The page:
March 6, 2002
The Center for Latin American Issues
Organization of American States
"Combating Drugs in the Hemisphere:
From Confrontation to Cooperation"
The GW Center for Latin American Issues (CLAI), in conjunction with the
Organization of American States, sponsored a panel discussion on the
evolution of the hemispheric effort to combat illegal drugs. Featured
speakers on the panel were: David Beall, Executive Secretary of the
Inter-American Drug Abuse Control Commission of the OAS; Miguel
Ruiz-Cabañas, Permanent Representative of Mexico to the OAS; Lionel Hurst,
Permanent Representative of Antigua and Barbuda to the OAS; and Bradley L.
Hittle, from the Drug-Source Country Support Office of the ONDCP.
Magdalena Talamas of the OAS and James Ferrer of CLAI moderated the
Illegal drug trafficking and use are among the most pervasive criminal and
public health issues confronting the Western Hemisphere. The four
panelists focused on the OAS Multilateral Evaluation Mechanism (MEM), a
landmark document in the collective hemispheric effort to cope effectively
with the drug threat. The MEM was proposed by the United States in 1997
and was inaugurated in 1999 by a consensus of the OAS member nations. It
represents a “coordinated effort to attack all aspects of the drug problem
throughout the hemisphere,” according to Mr. Hittle.
The drug issue is highly complex, and rigid solutions will not be
effective. Beall said that governments need to learn to move more quickly
to adapt to the increasing sophistication of drug traffickers, and that
the MEM is a step in the right direction. The 82-point indicator system of
the MEM will allow the OAS to make appropriate recommendations by helping
it to identify more clearly the strengths and weaknesses of the member
nations’ efforts to combat drugs. According to Beall, the mechanism will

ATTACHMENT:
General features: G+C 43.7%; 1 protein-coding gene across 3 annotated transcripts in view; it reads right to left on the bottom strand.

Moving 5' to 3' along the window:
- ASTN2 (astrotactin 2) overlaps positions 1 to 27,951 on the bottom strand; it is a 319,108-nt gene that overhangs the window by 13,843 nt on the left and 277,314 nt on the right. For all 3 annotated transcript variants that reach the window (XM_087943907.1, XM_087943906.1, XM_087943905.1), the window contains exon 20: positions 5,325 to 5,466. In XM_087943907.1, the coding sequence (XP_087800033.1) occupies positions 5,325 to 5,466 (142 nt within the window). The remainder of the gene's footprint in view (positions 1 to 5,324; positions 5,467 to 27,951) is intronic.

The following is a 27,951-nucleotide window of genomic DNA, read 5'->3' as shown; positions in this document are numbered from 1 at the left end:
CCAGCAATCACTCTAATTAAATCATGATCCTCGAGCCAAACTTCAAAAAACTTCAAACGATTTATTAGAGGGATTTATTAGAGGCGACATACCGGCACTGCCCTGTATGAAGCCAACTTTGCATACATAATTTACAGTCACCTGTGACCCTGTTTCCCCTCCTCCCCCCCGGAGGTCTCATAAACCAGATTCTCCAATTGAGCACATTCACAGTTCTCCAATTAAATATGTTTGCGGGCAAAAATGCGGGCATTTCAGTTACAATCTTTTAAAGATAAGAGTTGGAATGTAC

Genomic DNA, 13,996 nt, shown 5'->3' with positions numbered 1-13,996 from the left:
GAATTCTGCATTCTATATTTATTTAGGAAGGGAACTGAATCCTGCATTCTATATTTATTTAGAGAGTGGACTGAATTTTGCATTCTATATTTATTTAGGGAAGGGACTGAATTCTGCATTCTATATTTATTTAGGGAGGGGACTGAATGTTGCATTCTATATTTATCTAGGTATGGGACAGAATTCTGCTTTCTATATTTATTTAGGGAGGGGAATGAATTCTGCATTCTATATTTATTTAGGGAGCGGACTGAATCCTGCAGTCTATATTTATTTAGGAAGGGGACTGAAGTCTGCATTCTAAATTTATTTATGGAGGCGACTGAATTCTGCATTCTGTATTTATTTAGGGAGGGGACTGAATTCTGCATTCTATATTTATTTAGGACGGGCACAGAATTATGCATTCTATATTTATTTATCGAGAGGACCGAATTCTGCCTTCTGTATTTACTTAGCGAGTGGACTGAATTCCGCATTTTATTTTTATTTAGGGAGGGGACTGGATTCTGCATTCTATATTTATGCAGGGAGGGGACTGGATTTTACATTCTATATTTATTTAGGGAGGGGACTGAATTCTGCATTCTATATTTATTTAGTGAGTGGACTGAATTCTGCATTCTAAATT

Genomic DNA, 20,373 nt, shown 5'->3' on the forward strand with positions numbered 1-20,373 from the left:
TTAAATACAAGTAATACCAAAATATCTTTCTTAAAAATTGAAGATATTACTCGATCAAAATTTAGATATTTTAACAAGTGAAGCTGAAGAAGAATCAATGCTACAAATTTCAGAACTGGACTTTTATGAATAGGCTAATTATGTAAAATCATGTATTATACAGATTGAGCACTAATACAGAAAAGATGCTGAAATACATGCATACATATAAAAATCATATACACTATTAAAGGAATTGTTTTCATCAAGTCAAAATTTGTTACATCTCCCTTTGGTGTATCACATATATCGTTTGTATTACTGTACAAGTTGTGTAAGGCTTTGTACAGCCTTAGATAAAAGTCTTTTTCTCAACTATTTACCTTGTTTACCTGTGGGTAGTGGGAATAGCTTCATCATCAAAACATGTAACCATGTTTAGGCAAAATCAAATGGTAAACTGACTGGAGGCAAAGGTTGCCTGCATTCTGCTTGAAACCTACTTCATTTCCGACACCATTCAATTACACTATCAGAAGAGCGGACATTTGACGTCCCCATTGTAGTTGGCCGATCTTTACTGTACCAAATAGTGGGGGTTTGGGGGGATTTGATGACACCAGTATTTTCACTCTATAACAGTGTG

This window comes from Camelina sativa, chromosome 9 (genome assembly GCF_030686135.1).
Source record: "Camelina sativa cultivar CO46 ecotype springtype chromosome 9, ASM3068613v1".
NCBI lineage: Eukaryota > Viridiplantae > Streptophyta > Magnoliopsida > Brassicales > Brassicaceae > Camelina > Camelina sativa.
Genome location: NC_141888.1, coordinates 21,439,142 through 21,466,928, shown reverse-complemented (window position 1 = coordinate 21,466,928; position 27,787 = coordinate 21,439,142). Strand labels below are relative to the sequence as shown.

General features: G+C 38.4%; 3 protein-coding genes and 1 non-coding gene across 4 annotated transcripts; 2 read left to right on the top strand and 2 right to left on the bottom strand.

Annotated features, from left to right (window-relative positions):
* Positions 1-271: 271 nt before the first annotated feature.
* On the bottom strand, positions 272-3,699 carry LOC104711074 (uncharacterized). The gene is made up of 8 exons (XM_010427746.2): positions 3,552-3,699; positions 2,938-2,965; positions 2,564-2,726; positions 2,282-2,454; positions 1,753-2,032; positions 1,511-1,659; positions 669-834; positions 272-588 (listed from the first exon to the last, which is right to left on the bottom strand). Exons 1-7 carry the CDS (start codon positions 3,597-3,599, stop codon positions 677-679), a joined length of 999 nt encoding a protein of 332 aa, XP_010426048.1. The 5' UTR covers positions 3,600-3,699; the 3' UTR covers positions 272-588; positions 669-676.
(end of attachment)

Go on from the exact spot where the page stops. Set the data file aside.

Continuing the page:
accelerate the current trend toward increasing integration of court
systems, health systems and intelligence in the hemisphere. Ambassador
Ruiz-Cabañas sees the MEM as “one of the greatest successes of the OAS” in
the past several years.
The MEM is part of the evolution of the ongoing effort to combat drugs.
Ambassador Hurst noted that the late 1960s were a turning point for the
illegal drug trade, particularly for the Caribbean nations. The demand for
cocaine and heroin was growing, and global trade and jet travel were
expanding. These factors increased opportunities for drug traffickers. In
the 1980s, an epidemic of drug use in the U.S. spurred a dramatic response
from the government, including the initiation of the unilateral
certification process. Indeed, in the 1990s, much of the support for the
MEM stemmed from the hope that it eventually would replace the
certification process, says Hittle. Until the past few years, the debate
on drugs focused on “producer” and “consumer” nations. The MEM recognizes
that the division of responsibility is not so clear; drug production,
trafficking, and consumption occur within and among all nations. One of
the major benefits of the MEM is that it obliges governments to be more
rational, organized, and accountable of their own role in the drug
problem. We have moved beyond finger-pointing to produce a “dialogue based
on shared responsibility,” noted Ambassador Ruiz-Cabañas.
While the MEM is a remarkable achievement, it cannot be seen as an end in
itself. It is part of a gradual shift from confrontation to cooperation
among nations. Since it has no enforcement mechanism or sanctions, clear
and candid reports are necessary for the MEM to have a positive impact.
Beall pointed out that the MEM is viable, and has a good chance to
succeed, because all nations involved are equal members, the procedures
are transparent, and the output is specific and measurable. For the MEM to
remain viable, it must lead to measurable reductions in drug trafficking
and consumption. Without concrete results, Hittle noted, support for MEM
could fade over the next several years.